In 1804, the struggle against Napoleon was being conducted on many fronts and in many ways. France wanted to gain influence and power in the eastern Mediterranean by assisting the Ottoman Sultan to modernise his armies. The British were determined that they would gain this contract and become the allies of Ottoman Turkey and its empire.
APRIL AND MAY
Tom Hawkesleigh is in the magnificent city of Constantinople to advise on reforms to update the Ottoman army. The Sultan is waiting, so he has just two more days to complete his secret report. His work is under threat from conservative Turkish officers as well as French agents. The last thing he needs is for three Englishwomen to arrive, wanting his help, especially when one of them is Rose, the girl he has been trying to forget....
Rose still detests Tom as the man who abandoned her without a struggle. Never again will she let any man have control over her. But Kerim Pasha, the Sultan's special envoy, is bewitched by her beauty. And now she is obliged to rely on Tom to guide her in the heated atmosphere of Ottoman society.
An Ottoman kiosk, made like the one where Rose and Tom meet in Kerim Pasha's garden.
Why does scandal follow Olivia Hartford everywhere - even in Constantinople? Is it because of her red hair...her inability to refuse a challenge...or maybe her zest for life gives people the wrong impression?
In 1810, Lord Byron and his friend John Cam Hobhouse arrived in Constantinople. During their stay, they accompanied the British Ambassador on a formal visit to the Sultan, Mahmud II. Hobhouse later wrote that the Sultan, dressed in yellow satin, his milk-white hands ‘glittering with diamond rings’, had an ‘air of indescribable majesty’. This was confirmed by the wife of the retiring British Ambassador, Robert Adair. She had attended the ceremony, disguised as a man.
The following year, Lady Hester Stanhope arrived in Constantinople. The Sultan ordered that she was to be treated with great honour, as befitted a close relative of a former British Prime Minister.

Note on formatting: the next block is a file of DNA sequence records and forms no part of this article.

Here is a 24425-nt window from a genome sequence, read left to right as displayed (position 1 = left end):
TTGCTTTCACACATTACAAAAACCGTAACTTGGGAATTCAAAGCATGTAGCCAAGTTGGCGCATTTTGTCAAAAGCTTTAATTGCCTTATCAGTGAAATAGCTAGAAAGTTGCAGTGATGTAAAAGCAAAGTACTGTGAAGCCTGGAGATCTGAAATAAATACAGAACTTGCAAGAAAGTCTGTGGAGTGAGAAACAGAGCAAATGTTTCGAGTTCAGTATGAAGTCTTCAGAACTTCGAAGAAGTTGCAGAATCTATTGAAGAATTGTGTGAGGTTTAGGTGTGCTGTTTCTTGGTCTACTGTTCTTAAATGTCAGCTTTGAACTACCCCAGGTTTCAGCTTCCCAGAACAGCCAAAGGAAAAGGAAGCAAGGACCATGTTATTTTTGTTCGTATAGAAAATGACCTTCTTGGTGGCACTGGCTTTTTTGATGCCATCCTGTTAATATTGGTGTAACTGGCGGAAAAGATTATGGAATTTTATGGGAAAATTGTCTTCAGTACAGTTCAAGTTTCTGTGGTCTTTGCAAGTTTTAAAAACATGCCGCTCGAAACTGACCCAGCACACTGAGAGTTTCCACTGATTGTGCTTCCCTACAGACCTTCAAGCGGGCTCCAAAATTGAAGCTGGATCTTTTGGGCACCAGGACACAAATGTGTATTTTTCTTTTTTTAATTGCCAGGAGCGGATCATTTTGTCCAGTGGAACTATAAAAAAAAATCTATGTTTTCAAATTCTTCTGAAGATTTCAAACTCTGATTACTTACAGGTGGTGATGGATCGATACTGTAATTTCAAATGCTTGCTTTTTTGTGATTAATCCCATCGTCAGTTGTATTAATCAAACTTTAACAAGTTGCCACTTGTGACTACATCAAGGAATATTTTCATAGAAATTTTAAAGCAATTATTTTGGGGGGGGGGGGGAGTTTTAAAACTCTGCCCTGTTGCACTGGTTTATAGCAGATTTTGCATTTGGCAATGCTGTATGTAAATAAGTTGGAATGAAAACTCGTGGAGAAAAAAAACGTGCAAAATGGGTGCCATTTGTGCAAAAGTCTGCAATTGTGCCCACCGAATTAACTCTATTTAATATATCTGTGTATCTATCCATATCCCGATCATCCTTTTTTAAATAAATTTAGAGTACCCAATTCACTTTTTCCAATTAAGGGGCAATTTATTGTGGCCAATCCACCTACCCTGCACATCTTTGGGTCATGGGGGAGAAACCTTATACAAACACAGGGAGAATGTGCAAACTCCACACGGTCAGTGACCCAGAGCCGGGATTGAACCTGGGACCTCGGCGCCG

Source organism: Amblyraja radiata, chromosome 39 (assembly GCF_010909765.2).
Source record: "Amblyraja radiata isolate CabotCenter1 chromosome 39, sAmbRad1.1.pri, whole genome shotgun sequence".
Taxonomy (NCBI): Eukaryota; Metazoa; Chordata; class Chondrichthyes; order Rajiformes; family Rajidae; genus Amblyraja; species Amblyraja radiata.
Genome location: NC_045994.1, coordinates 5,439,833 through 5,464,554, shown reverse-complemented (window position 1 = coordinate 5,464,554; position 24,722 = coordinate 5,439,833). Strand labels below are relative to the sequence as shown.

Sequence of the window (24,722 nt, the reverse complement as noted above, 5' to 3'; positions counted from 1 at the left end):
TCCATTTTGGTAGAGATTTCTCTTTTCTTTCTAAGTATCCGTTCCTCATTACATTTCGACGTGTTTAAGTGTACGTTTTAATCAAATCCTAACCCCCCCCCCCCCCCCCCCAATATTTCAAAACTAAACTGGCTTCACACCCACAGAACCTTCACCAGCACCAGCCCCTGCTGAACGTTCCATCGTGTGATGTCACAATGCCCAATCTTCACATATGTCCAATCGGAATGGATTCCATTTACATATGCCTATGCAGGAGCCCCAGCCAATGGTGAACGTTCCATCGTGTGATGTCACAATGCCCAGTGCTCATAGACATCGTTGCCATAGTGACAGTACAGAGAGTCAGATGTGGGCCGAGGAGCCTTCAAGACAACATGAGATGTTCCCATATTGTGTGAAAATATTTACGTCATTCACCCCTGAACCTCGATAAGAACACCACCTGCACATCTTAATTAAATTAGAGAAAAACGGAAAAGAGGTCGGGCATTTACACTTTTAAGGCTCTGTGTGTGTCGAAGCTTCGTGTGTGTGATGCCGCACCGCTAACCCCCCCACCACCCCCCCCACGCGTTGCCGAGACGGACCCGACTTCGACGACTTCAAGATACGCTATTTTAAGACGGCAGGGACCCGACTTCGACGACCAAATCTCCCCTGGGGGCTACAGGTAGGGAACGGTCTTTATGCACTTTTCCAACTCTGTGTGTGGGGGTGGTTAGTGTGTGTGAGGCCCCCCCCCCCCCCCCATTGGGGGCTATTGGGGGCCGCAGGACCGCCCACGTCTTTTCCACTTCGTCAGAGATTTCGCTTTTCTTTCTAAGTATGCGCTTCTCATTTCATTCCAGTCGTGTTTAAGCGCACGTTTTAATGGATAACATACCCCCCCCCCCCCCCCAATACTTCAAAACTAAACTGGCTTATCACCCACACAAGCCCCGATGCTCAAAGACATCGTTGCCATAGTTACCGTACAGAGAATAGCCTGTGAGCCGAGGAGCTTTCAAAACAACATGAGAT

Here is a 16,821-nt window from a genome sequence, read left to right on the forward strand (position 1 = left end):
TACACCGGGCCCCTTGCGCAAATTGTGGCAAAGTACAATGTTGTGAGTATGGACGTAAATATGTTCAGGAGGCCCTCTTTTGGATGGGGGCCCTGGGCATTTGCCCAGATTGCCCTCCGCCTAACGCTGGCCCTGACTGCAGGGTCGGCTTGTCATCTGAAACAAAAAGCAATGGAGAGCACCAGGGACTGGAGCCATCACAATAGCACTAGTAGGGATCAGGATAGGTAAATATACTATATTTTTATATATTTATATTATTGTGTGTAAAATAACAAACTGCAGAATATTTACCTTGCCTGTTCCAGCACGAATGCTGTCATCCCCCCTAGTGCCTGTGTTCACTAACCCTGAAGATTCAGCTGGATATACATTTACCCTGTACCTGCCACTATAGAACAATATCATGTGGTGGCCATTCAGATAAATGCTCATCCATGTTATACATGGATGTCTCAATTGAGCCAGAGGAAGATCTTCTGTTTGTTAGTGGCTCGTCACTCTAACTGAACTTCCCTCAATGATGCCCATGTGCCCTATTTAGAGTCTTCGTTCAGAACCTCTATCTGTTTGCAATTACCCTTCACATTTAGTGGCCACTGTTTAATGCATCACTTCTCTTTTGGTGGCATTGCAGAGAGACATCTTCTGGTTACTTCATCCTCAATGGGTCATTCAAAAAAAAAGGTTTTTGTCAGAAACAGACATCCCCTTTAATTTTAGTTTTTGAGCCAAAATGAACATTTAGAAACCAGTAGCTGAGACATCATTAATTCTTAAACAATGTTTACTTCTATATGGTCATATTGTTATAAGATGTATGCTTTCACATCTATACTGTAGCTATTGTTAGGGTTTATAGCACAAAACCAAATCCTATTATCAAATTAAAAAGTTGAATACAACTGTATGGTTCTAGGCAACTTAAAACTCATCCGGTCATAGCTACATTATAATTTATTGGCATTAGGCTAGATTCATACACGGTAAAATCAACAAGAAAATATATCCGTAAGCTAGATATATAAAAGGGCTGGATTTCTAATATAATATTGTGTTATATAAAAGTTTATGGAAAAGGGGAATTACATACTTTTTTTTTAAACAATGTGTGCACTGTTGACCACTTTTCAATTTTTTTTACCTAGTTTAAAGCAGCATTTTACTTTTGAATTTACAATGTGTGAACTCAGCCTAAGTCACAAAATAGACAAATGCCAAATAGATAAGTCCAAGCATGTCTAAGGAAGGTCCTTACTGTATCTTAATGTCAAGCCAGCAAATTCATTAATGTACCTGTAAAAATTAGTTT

When Robert Adair left, Stratford Canning, [ later Viscount Stratford de Redcliffe ], became Minister Plenipotentiary in Constantinople in 1810. He was an energetic young man with robust ideas on protecting British interests. He helped to mediate the treaty of Bucharest between the Ottomans and Russia. This was signed on 28th May, 1812.
Life in the Ottoman harem was very different from what was imagined by Europeans. In Ottoman society, as an institution, harem life reflected the secluded privacy of family life.
The 'cariyes' served the sultan's wife or his mother. Under the guidance of the sultan's mother, they were taught to read and write, play music, and the intricate rules of palace etiquette and protocol. They were trained and educated in the skills and accomplishments considered appropriate for women at the time. After a certain number of years ( usually 9 years) in service, they were allowed to marry. Very few were honoured even by the privilege of waiting at the sultan's table, and still fewer became royal wives. Hurrem Sultan was a good, but rare, example of palace opportunities for cariyes. Among the cariyes it is commonly believed that there were many in the harem from noble families of
Hürrem Sultan, maiden name 'Alexandra', wife of Süleyman the Magnificent, Ukrainian- Polish
Nur-Banu "Princess of Light" , maiden name ' Cecilia Venier-Baffo' , wife of Sultan Selim II, Italian
Kösem Sultan "Mahpeyker", maiden name ' Anastasia', wife of Sultan Ahmet I, Greek
Hatice Turhan Sultan, maiden name 'Nadya' wife of Sultan Ibrahim, Ukrainian
Nakshidil "embroidered on the tongue " , maiden name 'Aimee du Buc de Rivery', wife of Sultan Mahmud I, French [ this one remains doubtful, although there is some evidence that she was Aimée, cousin of Napoleon's Josephine]
After nine years of service the harem girls or 'cariyes' were given their leaving document. In addition, they received a set of diamond earrings and ring, a trousseau and some gold as their marriage portion. After the harem, their lives and well-being were closely supervised or else suitable husbands were found for them. Outside harem life, they were renowned for their good breeding and for their discretion, never being known to reveal any intimate details about the royal family to outsiders. Nevertheless, graffiti on the harem walls shows that not all cariyes were content with their lot: 'Dilferib whose heart burns / Is wretched / O God / Alas alas.'
See my Blog - http://regencytales.blogspot.com for information on these topics as well.
The Structure and Hierarchy of the Harem
The Organisation of the Harem and its role in the government
Note: I am indebted to Umit Sonmezler of
for much of the information in the posts about the Harem.